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The Basics

Comparison operators

Comparison operators are an often overlooked aspect of PHP, which can lead to many unexpected outcomes. One such problem stems from strict comparisons (the comparison of booleans as integers).

<?php
$a = 5;   // 5 as an integer

var_dump($a == 5);       // compare value; return true
var_dump($a == '5');     // compare value (ignore type); return true
var_dump($a === 5);      // compare type/value (integer vs. integer); return true
var_dump($a === '5');    // compare type/value (integer vs. string); return false

/**
 * Strict comparisons
 */
if (strpos('testing', 'test')) {    // 'test' is found at position 0, which is interpreted as the boolean 'false'
    // code...
}

vs.

if (strpos('testing', 'test') !== false) {    // true, as strict comparison was made (0 !== false)
    // code...
}

Conditional arguments

If statements

While using ‘if/else’ statements within a function or class, there is a common misconception that ‘else’ must be used in conjunction to declare potential outcomes. However if the outcome is to define the return value, ‘else’ is not necessary as ‘return’ will end the function, causing ‘else’ to become moot.

<?php
function test($a)
{
    if ($a) {
        return true;
    } else {
        return false;
    }
}

vs.

function test($a)
{
    if ($a) {
        return true;
    }
    return false;    // else is not necessary
}

Switch statements

Switch statements are a great way to avoid typing endless if’s and elseif’s, but there are a few things to be aware of:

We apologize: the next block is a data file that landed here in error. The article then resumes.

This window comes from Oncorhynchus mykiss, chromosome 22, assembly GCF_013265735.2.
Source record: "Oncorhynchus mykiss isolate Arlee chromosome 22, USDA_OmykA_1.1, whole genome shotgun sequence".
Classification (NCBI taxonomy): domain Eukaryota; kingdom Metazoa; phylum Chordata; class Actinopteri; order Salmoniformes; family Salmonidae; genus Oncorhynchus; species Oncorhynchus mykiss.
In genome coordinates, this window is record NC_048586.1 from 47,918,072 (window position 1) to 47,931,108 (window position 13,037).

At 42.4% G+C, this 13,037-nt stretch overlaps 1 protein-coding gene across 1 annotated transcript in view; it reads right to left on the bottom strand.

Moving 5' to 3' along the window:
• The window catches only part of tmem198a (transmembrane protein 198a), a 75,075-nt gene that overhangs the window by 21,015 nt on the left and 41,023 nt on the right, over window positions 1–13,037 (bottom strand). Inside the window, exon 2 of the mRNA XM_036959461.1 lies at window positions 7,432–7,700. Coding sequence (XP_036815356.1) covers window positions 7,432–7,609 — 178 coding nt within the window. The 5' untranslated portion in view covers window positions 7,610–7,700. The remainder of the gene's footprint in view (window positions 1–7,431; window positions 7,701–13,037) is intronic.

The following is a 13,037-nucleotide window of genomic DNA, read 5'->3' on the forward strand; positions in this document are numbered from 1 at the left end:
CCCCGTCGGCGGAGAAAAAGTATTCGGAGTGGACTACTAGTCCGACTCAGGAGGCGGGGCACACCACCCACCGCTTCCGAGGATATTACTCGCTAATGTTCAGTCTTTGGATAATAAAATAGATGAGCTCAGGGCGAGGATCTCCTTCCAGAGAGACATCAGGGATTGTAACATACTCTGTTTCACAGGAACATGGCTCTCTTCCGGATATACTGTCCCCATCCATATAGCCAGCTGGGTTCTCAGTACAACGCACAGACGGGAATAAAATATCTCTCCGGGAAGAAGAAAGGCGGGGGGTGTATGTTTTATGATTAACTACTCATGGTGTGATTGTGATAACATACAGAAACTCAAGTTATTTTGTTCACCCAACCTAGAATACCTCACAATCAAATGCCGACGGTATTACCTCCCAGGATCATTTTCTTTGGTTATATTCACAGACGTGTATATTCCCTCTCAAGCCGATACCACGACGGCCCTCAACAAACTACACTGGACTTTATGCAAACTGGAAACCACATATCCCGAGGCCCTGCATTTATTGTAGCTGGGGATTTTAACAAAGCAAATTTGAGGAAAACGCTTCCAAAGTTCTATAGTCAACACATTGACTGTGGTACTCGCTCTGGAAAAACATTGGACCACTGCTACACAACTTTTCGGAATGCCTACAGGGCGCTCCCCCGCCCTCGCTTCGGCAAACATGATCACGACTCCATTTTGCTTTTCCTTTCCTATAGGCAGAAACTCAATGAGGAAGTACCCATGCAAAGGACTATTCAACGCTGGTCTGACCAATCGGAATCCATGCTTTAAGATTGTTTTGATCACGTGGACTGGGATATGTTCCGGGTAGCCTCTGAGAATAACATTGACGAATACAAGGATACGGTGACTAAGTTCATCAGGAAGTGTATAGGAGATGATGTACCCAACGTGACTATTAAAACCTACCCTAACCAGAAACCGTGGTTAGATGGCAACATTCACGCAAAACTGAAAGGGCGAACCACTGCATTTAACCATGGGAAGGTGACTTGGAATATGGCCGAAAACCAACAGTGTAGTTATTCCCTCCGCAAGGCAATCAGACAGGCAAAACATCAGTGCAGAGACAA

<?php
$answer = test(2);    // the code from both 'case 2' and 'case 3' will be implemented

function test($a)
{
    switch ($a) {
        case 1:
            // code...
            break;             // break is used to end the switch statement
        case 2:
            // code...         // with no break, comparison will continue to 'case 3'
        case 3:
            // code...
            return $result;    // within a function, 'return' will end the function
        default:
            // code...
            return $error;
    }
}

Global namespace

When using namespaces, you may find that internal functions are hidden by functions you wrote. To fix this, refer to the global function by using a backslash before the function name.

<?php
namespace phptherightway;

function fopen()
{
    $file = \fopen();    // Our function name is the same as an internal function.
                         // Execute the function from the global space by adding '\'.
}

function array()
{
    $iterator = new \ArrayIterator();    // ArrayIterator is an internal class. Using its name without a backslash
                                         // will attempt to resolve it within your namespace.
}

Strings

Concatenation

<?php
$a  = 'Multi-line example';    // concatenating assignment operator (.=)
$a .= "\n";
$a .= 'of what not to do';

vs.

$a = 'Multi-line example'      // concatenation operator (.)
    . "\n"                     // indenting new lines
    . 'of what to do';

String types

String types are a constant feature within the PHP community, but hopefully this section will explain the differences between the string types and their benefits/uses.

Single quotes

Single quotes are the simplest way to define a string and are often the quickest. Their speed stems from PHP not parsing the string (doesn’t parse for variables). They’re best suited for:

<?php
echo 'This is my string, look at how pretty it is.';    // no need to parse a simple string

/**
 * Output:
 *